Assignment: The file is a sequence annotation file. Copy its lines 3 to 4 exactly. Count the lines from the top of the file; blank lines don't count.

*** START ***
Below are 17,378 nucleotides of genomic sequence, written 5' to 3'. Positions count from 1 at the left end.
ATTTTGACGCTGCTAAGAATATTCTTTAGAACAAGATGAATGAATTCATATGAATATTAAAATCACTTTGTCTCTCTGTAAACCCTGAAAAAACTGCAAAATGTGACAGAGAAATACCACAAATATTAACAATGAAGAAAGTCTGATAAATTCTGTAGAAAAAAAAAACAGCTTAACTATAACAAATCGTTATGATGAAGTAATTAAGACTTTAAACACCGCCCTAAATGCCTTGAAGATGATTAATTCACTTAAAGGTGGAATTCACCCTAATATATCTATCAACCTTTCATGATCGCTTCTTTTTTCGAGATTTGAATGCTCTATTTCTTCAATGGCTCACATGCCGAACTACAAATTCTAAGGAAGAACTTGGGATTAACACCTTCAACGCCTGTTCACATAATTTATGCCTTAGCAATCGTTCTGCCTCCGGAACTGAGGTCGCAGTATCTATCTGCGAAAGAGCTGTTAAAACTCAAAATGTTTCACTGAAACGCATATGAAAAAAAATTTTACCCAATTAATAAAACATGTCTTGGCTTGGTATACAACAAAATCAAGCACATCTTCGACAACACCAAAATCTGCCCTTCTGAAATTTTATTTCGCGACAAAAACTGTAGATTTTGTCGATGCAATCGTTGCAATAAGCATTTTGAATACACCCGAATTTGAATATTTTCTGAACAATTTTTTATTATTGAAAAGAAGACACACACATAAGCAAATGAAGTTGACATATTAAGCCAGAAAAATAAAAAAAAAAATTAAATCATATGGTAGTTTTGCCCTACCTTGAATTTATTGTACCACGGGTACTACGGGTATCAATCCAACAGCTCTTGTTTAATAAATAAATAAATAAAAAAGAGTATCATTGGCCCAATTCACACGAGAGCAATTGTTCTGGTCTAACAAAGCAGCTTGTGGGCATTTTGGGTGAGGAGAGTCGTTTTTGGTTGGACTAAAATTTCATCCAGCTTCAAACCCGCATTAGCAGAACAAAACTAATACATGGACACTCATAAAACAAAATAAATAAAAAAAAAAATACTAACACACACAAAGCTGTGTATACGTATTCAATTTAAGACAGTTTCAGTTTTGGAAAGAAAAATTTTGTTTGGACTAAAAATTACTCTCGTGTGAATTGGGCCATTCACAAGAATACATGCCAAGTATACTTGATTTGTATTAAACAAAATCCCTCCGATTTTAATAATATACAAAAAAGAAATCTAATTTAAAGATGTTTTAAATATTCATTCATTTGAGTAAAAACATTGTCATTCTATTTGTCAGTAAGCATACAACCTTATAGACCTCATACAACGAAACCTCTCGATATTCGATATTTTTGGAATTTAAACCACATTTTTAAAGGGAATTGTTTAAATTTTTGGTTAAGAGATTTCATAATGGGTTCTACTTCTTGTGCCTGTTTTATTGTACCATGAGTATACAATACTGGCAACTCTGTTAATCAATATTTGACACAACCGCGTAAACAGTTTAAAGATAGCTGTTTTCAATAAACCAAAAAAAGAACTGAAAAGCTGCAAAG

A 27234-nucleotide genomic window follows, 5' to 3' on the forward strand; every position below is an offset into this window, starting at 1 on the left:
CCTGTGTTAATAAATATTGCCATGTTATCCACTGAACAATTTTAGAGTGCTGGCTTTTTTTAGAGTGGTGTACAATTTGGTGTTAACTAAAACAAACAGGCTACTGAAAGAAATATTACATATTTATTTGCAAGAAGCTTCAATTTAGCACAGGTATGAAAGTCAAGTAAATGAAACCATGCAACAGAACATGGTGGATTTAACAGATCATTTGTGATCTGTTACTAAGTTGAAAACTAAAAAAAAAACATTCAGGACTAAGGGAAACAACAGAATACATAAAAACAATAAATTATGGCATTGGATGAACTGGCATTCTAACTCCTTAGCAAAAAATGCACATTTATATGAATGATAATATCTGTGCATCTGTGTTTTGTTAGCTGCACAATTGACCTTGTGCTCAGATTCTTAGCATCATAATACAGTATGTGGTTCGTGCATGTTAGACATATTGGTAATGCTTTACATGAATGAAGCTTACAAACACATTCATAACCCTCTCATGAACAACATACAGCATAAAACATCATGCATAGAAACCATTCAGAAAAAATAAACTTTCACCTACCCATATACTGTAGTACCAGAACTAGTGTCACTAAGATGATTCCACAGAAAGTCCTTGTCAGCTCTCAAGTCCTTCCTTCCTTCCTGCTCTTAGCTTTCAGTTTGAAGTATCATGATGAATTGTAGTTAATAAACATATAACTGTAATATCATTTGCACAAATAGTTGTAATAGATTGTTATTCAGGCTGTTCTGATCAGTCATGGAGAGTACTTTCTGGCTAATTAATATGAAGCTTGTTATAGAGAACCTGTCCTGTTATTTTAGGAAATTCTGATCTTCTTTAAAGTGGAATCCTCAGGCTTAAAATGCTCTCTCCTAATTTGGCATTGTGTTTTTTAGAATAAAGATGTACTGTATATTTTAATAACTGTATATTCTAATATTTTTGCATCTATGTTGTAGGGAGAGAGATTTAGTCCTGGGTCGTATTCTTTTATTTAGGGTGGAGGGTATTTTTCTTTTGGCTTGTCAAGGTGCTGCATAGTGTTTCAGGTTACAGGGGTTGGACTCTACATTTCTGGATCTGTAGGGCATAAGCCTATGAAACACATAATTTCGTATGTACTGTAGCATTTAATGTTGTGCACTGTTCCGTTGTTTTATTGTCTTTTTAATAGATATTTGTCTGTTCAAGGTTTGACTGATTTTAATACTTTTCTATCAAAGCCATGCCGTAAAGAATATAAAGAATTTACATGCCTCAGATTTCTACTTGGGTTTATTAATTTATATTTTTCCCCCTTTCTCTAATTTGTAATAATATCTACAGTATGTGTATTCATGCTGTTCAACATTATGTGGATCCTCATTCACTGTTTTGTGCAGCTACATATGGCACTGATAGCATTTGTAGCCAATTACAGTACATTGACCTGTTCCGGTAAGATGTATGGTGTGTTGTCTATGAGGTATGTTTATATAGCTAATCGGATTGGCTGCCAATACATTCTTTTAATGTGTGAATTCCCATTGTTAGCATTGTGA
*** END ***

A 27234-nucleotide genomic window follows, 5' to 3' on the forward strand; every position below is an offset into this window, starting at 1 on the left:
CCTGTGTTAATAAATATTGCCATGTTATCCACTGAACAATTTTAGAGTGCTGGCTTTTTTTAGAGTGGTGTACAATTTGGTGTTAACTAAAACAAACAGGCTACTGAAAGAAATATTACATATTTATTTGCAAGAAGCTTCAATTTAGCACAGGTATGAAAGTCAAGTAAATGAAACCATGCAACAGAACATGGTGGATTTAACAGATCATTTGTGATCTGTTACTAAGTTGAAAACTAAAAAAAAAACATTCAGGACTAAGGGAAACAACAGAATACATAAAAACAATAAATTATGGCATTGGATGAACTGGCATTCTAACTCCTTAGCAAAAAATGCACATTTATATGAATGATAATATCTGTGCATCTGTGTTTTGTTAGCTGCACAATTGACCTTGTGCTCAGATTCTTAGCATCATAATACAGTATGTGGTTCGTGCATGTTAGACATATTGGTAATGCTTTACATGAATGAAGCTTACAAACACATTCATAACCCTCTCATGAACAACATACAGCATAAAACATCATGCATAGAAACCATTCAGAAAAAATAAACTTTCACCTACCCATATACTGTAGTACCAGAACTAGTGTCACTAAGATGATTCCACAGAAAGTCCTTGTCAGCTCTCAAGTCCTTCCTTCCTTCCTGCTCTTAGCTTTCAGTTTGAAGTATCATGATGAATTGTAGTTAATAAACATATAACTGTAATATCATTTGCACAAATAGTTGTAATAGATTGTTATTCAGGCTGTTCTGATCAGTCATGGAGAGTACTTTCTGGCTAATTAATATGAAGCTTGTTATAGAGAACCTGTCCTGTTATTTTAGGAAATTCTGATCTTCTTTAAAGTGGAATCCTCAGGCTTAAAATGCTCTCTCCTAATTTGGCATTGTGTTTTTTAGAATAAAGATGTACTGTATATTTTAATAACTGTATATTCTAATATTTTTGCATCTATGTTGTAGGGAGAGAGATTTAGTCCTGGGTCGTATTCTTTTATTTAGGGTGGAGGGTATTTTTCTTTTGGCTTGTCAAGGTGCTGCATAGTGTTTCAGGTTACAGGGGTTGGACTCTACATTTCTGGATCTGTAGGGCATAAGCCTATGAAACACATAATTTCGTATGTACTGTAGCATTTAATGTTGTGCACTGTTCCGTTGTTTTATTGTCTTTTTAATAGATATTTGTCTGTTCAAGGTTTGACTGATTTTAATACTTTTCTATCAAAGCCATGCCGTAAAGAATATAAAGAATTTACATGCCTCAGATTTCTACTTGGGTTTATTAATTTATATTTTTCCCCCTTTCTCTAATTTGTAATAATATCTACAGTATGTGTATTCATGCTGTTCAACATTATGTGGATCCTCATTCACTGTTTTGTGCAGCTACATATGGCACTGATAGCATTTGTAGCCAATTACAGTACATTGACCTGTTCCGGTAAGATGTATGGTGTGTTGTCTATGAGGTATGTTTATATAGCTAATCGGATTGGCTGCCAATACATTCTTTTAATGTGTGAATTCCCATTGTTAGCATTGTGA